More Things Con­trac­tors Make for Them­selves

Popular Mechanics (South Africa) - - Project -

CORD WRAP­PER

I cut th­ese from scrap 20 mm ply­wood. The one here is 250 mm wide by 660 mm long. Its hand­holds are 50 mm wide by about 150 mm long, set 25 mm in from each out­side edge. It eas­ily holds a 15 m 12- gauge cord. Mark out the pat­tern and saw it to shape with a jig­saw. Use a belt san­der to knock off any ir­reg­u­lar­i­ties, then run coun­ter­clock­wise around its perime­ter with a round­ing- over bit in a router. Do this on both faces to en­sure nicely rounded sur­faces that won’t dam­age the cord or give you a splin­ter. Some guys skip the hand­holds while oth­ers cut a slot to tuck in both ends of the ca­ble. I don’t. If it doesn’t give me a splin­ter or dam­age the cord, I’m fine with it.

WORK TRI­AN­GLES

Cut th­ese out of scrap 20 mm birch or AC ply­wood, us­ing the fac­tory 90 ˚ cor­ner. They’re great for hold­ing a sub- assem­bly at 90 ˚ as you drive screws into it. I make 150 mm and 200 mm models, but make them any size you like. Cut the open­ing for a clamp head us­ing a hole­saw, then use a jig­saw to make a flat sur­face par­al­lel to the sides. I don’t get too at­tached to them. I saw into them, drill into them, or screw into them as needed. When they’re chewed up, I toss them and make an­other bunch.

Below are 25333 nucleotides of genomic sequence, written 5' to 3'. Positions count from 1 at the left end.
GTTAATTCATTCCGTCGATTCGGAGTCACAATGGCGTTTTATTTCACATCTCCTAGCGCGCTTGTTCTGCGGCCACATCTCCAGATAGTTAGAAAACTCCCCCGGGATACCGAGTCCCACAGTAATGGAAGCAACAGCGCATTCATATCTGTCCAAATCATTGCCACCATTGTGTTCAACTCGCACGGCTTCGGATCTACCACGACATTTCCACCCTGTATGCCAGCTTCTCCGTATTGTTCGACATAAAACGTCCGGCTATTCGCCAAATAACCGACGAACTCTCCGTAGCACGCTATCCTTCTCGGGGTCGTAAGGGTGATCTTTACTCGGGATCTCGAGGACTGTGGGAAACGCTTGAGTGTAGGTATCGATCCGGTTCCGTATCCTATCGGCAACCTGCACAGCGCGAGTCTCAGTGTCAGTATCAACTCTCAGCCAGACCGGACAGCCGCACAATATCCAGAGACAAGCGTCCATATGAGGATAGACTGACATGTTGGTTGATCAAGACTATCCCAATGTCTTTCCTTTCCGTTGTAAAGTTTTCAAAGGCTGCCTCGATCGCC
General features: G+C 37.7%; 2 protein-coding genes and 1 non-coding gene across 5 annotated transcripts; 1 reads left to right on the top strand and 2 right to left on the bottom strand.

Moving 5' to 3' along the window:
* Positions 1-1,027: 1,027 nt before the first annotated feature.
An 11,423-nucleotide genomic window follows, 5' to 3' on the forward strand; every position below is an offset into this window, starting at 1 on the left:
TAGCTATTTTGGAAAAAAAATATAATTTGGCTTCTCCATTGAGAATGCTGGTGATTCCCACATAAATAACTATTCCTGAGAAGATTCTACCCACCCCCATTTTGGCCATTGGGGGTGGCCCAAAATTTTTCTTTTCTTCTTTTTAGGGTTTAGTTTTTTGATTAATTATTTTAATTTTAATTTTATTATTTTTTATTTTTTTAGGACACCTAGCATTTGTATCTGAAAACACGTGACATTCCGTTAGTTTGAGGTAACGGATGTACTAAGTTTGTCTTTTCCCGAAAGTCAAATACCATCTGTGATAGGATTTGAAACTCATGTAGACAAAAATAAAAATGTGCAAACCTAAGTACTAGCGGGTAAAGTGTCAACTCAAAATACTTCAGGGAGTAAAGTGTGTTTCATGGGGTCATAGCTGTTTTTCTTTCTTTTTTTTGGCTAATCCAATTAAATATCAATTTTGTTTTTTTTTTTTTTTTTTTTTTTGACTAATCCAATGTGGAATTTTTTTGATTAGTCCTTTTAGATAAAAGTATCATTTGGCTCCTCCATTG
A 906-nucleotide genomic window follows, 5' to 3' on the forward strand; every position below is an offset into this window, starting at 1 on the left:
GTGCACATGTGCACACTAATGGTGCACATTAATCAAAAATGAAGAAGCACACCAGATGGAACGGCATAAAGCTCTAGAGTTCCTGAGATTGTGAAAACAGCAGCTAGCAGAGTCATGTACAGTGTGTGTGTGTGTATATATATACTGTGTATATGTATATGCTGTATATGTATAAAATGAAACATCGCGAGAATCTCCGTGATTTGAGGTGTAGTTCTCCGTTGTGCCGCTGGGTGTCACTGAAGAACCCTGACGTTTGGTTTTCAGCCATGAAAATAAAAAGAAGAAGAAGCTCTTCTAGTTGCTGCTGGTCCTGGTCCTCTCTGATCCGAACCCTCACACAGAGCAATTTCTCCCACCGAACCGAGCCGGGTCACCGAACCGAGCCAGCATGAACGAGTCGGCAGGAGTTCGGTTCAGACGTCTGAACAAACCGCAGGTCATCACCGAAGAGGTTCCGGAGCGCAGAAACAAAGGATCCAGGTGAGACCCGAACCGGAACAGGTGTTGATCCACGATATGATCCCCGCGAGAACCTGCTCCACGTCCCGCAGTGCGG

SANDPAPER RIP­PER

Ev­ery­body has a dif­fer­ent take on this thing. Con­tribut­ing edi­tor Richard Ro­man­ski built one with a fence and grad­u­ated set­tings marked on the board to suit dif­fer­ent san­ders in his shop – I think his next step is to roboti­cize the thing so it can rip while he sands. Mine I built from a scrap piece of 20 mm ply­wood to rip pa­per for an old­school rub­ber 3M sand­ing block. I de­signed it so that I hold and rip the larger piece of pa­per rather than the smaller piece. You can make your rip­per with the hack­saw teeth fac­ing the op­po­site way and rip the smaller piece. That weighty de­ci­sion is your call, but ei­ther way I’ve found that an 18-tpi hack­saw blade is about right for a clean, fast tear.

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